RO membrane is similar to attempting to force water through a plastic bag. The pore size is approx. 0.001 microns which is usually large enough for only water to pass through, but too small for larger molicules including bacteria, cysts and minerals.
The membrane is not considered a filter as it does not function to collect and hold filtered contaminants, but rejected contaminants must be flushed away on a continual basis. This is the purpose for water continually flowing to drain while the unit is producing RO water.
When flushing is inadequate, then the ppm of rejected dissolved solids attempting to pass through the membrane will become too great which depending on the composition of the contaminants, can block the membrane, or overwhelm the membrane, thereby increasing TDS within the product water.
I anticipate due to the extremely small pore size, water continually passing through over time will cause each pore to become worn and enlarged, thereby permiting smaller unwanted contaminants to also pass through.
There is no standard TDS ppm amount to determine when to replace the membrane. You will need to consider the composition of the raw water to determine the contaminants you desire to be eliminated and also consider your tolerance for some percentage of those contaminants to remain within your water.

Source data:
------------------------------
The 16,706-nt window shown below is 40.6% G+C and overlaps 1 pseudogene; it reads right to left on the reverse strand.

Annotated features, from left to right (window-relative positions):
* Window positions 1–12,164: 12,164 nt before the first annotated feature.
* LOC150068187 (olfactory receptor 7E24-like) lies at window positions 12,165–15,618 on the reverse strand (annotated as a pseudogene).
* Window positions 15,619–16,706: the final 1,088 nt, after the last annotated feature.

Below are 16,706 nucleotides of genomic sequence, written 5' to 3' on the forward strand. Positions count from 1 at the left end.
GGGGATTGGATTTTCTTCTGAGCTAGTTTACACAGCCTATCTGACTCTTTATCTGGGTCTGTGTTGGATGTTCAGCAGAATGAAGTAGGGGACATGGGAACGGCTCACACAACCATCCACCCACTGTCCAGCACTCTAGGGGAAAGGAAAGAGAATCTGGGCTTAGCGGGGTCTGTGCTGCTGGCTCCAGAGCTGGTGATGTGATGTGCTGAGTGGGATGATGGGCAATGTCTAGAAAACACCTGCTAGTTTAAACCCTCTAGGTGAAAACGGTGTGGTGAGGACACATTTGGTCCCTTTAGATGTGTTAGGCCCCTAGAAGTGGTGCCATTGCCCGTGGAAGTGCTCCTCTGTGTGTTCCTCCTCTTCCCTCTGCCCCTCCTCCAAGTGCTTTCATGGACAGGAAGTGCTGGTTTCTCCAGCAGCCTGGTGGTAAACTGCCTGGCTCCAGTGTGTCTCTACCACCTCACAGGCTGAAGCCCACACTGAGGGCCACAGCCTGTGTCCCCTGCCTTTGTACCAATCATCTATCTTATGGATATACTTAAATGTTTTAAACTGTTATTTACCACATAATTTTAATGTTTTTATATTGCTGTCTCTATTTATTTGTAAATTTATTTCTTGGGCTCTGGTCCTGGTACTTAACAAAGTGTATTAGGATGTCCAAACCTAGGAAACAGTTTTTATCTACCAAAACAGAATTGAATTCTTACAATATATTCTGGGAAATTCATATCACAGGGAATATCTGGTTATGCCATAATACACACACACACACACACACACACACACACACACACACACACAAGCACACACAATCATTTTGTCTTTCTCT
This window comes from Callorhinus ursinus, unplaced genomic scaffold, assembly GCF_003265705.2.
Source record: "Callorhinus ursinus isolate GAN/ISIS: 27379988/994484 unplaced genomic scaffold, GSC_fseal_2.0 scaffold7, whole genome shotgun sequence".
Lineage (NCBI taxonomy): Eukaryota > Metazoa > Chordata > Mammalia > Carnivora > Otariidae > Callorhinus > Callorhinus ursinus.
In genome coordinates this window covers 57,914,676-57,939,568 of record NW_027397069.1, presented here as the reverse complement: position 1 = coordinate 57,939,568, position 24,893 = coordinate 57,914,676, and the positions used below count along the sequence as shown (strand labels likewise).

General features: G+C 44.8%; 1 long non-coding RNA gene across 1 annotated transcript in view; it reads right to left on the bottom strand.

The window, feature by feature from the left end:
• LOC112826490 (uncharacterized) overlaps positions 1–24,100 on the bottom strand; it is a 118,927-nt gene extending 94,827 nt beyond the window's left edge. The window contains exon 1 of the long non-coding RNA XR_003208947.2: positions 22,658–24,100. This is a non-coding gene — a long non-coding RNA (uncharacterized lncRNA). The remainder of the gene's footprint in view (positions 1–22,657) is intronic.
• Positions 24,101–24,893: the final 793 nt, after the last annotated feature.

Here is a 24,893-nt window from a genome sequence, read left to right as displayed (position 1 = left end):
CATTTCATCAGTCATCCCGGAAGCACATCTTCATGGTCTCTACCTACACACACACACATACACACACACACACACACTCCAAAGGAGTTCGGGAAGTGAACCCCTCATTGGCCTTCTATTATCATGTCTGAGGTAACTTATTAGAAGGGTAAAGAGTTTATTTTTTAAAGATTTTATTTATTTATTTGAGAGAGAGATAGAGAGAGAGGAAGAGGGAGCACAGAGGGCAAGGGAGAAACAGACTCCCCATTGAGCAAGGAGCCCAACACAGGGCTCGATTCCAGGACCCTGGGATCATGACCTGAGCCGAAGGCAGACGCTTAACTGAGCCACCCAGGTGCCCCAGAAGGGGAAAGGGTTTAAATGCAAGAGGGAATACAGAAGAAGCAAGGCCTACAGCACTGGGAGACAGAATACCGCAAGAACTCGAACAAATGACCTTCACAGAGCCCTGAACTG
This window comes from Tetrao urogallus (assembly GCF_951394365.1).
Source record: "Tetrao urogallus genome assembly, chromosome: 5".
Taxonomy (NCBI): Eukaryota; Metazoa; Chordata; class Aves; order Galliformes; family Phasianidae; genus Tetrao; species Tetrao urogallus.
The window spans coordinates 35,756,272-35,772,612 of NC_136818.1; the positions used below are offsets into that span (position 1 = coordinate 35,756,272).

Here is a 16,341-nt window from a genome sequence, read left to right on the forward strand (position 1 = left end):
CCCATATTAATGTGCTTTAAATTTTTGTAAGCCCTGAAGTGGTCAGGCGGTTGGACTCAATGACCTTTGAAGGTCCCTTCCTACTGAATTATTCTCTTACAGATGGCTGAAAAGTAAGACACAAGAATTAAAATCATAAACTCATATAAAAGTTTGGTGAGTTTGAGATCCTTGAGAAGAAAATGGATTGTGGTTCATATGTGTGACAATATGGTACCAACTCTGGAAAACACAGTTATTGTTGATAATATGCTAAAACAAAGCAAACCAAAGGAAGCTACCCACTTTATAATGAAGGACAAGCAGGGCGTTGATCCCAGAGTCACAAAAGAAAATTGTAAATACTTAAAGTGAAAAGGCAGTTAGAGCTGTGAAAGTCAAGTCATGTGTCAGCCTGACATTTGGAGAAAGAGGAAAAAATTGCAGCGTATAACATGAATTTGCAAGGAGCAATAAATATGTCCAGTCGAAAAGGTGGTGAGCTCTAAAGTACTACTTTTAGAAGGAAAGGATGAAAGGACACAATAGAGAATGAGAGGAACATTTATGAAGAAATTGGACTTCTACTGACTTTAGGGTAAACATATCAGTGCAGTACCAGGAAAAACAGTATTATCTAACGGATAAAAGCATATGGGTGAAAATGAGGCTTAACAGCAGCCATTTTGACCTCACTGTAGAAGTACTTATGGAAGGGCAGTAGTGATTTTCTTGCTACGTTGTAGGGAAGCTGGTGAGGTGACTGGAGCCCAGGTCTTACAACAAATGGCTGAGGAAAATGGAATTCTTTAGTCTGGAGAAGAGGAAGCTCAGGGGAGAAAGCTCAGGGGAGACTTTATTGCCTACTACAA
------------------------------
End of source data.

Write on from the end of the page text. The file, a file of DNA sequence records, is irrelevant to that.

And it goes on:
While a TDS meter will not indicate which specific contaminants represents the TDS in the RO water, most users when deciding when to replace the membrane, generally consider the percentage of TDS reduction differential between the raw and product water will represent that percentage of all contaminants within the raw water.
If a new membrane results in 96% TDS rejection, depending on the contaminants to be eliminated, some users might decide to replace the membrane when rejection drops to 90% whereas another user with different contaminants might decide to replace at 85% rejection.
Not all contaminants are necessarily removed by the RO membrane. Because the best performing and most common membrane, TFT has low tolerance to oxidizing chemicals such as chlorine, one or more carbon filters will be utilized to remove chlorine and other chemicals prior to the membrane. With no exposure to a chemical sanitizing agent, biofouling on the membrane can occur over time, thereby reducing production volume, increasing the volume of rejection flow to drain and increasing the potential for bacteria to pass through the membrane into the RO water.
Sanitizing the entire system and sanitary practices while occaisionally replacing the membrae will reduce the potential for bacteria problems.